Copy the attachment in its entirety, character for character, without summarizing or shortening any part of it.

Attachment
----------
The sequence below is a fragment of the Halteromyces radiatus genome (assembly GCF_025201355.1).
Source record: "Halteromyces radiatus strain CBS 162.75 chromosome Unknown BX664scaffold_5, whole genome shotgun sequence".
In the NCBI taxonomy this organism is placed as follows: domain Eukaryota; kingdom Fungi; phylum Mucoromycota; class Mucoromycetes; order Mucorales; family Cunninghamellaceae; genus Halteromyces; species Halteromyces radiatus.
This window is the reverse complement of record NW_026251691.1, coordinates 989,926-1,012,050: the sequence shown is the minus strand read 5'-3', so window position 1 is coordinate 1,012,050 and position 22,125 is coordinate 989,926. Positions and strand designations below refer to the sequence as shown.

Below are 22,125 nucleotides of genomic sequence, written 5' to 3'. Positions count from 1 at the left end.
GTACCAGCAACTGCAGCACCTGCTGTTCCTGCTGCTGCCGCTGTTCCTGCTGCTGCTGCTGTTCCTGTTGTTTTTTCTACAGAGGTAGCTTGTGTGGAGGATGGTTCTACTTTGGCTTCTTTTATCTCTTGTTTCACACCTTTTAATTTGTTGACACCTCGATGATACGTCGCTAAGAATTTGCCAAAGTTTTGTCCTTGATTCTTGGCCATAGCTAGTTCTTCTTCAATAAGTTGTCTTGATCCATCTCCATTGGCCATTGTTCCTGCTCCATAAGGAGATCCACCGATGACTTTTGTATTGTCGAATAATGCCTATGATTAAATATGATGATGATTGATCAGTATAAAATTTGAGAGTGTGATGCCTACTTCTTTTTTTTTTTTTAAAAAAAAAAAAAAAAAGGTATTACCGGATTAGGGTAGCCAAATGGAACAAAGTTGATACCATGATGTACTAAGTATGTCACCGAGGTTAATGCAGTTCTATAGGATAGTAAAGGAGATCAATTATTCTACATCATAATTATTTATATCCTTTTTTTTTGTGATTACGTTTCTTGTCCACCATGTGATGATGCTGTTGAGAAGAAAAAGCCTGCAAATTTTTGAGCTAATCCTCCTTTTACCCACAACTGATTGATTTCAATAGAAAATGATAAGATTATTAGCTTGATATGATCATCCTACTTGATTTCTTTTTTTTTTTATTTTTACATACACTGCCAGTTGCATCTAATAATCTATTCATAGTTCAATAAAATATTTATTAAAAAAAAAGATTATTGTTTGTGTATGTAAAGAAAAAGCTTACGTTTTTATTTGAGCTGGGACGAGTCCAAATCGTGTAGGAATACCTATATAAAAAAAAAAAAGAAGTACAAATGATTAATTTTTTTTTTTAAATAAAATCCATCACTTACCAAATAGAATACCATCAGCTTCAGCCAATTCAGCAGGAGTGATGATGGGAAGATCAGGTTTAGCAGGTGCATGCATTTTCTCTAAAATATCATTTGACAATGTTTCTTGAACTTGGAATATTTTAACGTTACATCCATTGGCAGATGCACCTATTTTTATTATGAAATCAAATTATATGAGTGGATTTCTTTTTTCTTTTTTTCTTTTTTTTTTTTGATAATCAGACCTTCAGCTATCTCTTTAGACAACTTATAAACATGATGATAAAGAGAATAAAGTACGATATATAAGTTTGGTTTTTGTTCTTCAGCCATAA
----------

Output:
The sequence below is a fragment of the Halteromyces radiatus genome (assembly GCF_025201355.1).
Source record: "Halteromyces radiatus strain CBS 162.75 chromosome Unknown BX664scaffold_5, whole genome shotgun sequence".
In the NCBI taxonomy this organism is placed as follows: domain Eukaryota; kingdom Fungi; phylum Mucoromycota; class Mucoromycetes; order Mucorales; family Cunninghamellaceae; genus Halteromyces; species Halteromyces radiatus.
This window is the reverse complement of record NW_026251691.1, coordinates 989,926-1,012,050: the sequence shown is the minus strand read 5'-3', so window position 1 is coordinate 1,012,050 and position 22,125 is coordinate 989,926. Positions and strand designations below refer to the sequence as shown.

Below are 22,125 nucleotides of genomic sequence, written 5' to 3'. Positions count from 1 at the left end.
GTACCAGCAACTGCAGCACCTGCTGTTCCTGCTGCTGCCGCTGTTCCTGCTGCTGCTGCTGTTCCTGTTGTTTTTTCTACAGAGGTAGCTTGTGTGGAGGATGGTTCTACTTTGGCTTCTTTTATCTCTTGTTTCACACCTTTTAATTTGTTGACACCTCGATGATACGTCGCTAAGAATTTGCCAAAGTTTTGTCCTTGATTCTTGGCCATAGCTAGTTCTTCTTCAATAAGTTGTCTTGATCCATCTCCATTGGCCATTGTTCCTGCTCCATAAGGAGATCCACCGATGACTTTTGTATTGTCGAATAATGCCTATGATTAAATATGATGATGATTGATCAGTATAAAATTTGAGAGTGTGATGCCTACTTCTTTTTTTTTTTTTAAAAAAAAAAAAAAAAAGGTATTACCGGATTAGGGTAGCCAAATGGAACAAAGTTGATACCATGATGTACTAAGTATGTCACCGAGGTTAATGCAGTTCTATAGGATAGTAAAGGAGATCAATTATTCTACATCATAATTATTTATATCCTTTTTTTTTGTGATTACGTTTCTTGTCCACCATGTGATGATGCTGTTGAGAAGAAAAAGCCTGCAAATTTTTGAGCTAATCCTCCTTTTACCCACAACTGATTGATTTCAATAGAAAATGATAAGATTATTAGCTTGATATGATCATCCTACTTGATTTCTTTTTTTTTTTATTTTTACATACACTGCCAGTTGCATCTAATAATCTATTCATAGTTCAATAAAATATTTATTAAAAAAAAAGATTATTGTTTGTGTATGTAAAGAAAAAGCTTACGTTTTTATTTGAGCTGGGACGAGTCCAAATCGTGTAGGAATACCTATATAAAAAAAAAAAAGAAGTACAAATGATTAATTTTTTTTTTTAAATAAAATCCATCACTTACCAAATAGAATACCATCAGCTTCAGCCAATTCAGCAGGAGTGATGATGGGAAGATCAGGTTTAGCAGGTGCATGCATTTTCTCTAAAATATCATTTGACAATGTTTCTTGAACTTGGAATATTTTAACGTTACATCCATTGGCAGATGCACCTATTTTTATTATGAAATCAAATTATATGAGTGGATTTCTTTTTTCTTTTTTTCTTTTTTTTTTTTGATAATCAGACCTTCAGCTATCTCTTTAGACAACTTATAAACATGATGATAAAGAGAATAAAGTACGATATATAAGTTTGGTTTTTGTTCTTCAGCCATAA